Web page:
Operating expenses are expenditures that are necessary for a company to produce the goods and services that bring in the revenues. These items are “used-up” and are usually 100% deductible in the fiscal year they occurred, unless there are specific restrictions in the Income Tax Act. Most popular among them are supplies, advertising and promotions, salaries and wages, rent, communication costs, accounting and legal fees, etc.
Items considered “Capital Purchases” are assets that have been purchased with a unit value greater than $200 ($500 after May 2, 2006) which have a life expectancy greater than one year. The most common types of items considered as capital purchases are:
● Office furniture and equipment
● Computer hardware
● Cars, trucks, boats
● Manufacturing equipment
● Real estate
These items cannot be written off against income in the year of purchase. The cost is depreciated or amortized over a period of time. The allowable tax deduction is called “Capital Cost Allowance” (CCA).
Capital Cost Allowance, or depreciation, means deducting the cost of the business portion of an asset over its life or recovery period as set out by CRA (using so-called “Classes”). You bring the assets into the business at their current value or whatever you paid for them, whichever is less. You must use the lower of the two figures. If you paid less than what they are worth, and cannot prove it, you will have to use their current value. Make sure you have a receipt; otherwise it could be disallowed by CRA.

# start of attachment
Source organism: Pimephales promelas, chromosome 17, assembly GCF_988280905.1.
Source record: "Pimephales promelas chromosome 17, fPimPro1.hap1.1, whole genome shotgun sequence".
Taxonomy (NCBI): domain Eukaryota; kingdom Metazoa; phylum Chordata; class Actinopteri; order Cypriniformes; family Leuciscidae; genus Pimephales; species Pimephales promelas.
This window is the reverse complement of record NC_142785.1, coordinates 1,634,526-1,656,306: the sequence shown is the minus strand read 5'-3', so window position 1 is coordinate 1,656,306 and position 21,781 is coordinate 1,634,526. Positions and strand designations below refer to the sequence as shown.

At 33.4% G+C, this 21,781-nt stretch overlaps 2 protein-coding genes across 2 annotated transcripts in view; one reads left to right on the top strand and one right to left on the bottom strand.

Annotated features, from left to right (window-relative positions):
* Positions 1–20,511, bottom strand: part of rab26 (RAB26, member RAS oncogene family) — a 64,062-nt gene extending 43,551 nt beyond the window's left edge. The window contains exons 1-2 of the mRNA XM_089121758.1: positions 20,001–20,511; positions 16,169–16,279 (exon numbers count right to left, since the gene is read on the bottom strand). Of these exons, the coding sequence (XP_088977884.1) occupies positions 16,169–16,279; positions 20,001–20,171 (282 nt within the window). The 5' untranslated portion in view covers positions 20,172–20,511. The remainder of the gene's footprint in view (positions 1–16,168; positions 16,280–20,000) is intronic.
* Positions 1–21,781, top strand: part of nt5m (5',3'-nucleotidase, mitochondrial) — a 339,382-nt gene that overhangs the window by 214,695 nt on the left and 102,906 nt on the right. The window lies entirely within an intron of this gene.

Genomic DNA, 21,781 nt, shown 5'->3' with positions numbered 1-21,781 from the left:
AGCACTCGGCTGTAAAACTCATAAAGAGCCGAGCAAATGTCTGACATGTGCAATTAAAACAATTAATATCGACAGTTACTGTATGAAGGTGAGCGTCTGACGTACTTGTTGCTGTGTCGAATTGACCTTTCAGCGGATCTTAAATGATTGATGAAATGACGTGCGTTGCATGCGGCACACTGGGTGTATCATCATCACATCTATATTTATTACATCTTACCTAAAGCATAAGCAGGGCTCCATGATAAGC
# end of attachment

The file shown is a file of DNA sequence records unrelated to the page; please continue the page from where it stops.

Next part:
You can depreciate most assets by half of their normal rate in the first year and full rate thereafter (depending on the Class of that asset), until they are completely written off. To calculate your CCA deduction for an asset used in a business you must know the following:
The “basis” is a measure of the value of your property for tax purposes – usually the amount you paid for the asset. As you depreciate an asset, your depreciation deductions reduce the basis.
CCA Example: Car purchased for $10,000. The write off Classification is 30% (Class 10).
Year one depreciation = $10,000 x 15% = $1,500 (the so-called “half-year” rule)
Year two undepreciated capital cost (UCC) is $10,000-$1,500 (year one depreciation) = $8,500. You may depreciate the $8,500 by 30% = $2,550 in the second year. This leaves a UCC for the next year of $5,950.
CCA is known as a “permissive deduction”. The claim is made at the taxpayer’s option. Also, the law prescribes the maximum CCA amount allowed – you can use only partial CCA if this is to your advantage.
Final warning: DON’T ever try to deduct 100% of your capital purchases. CRA would disallow this deduction, and in most cases you will be severely penalized.
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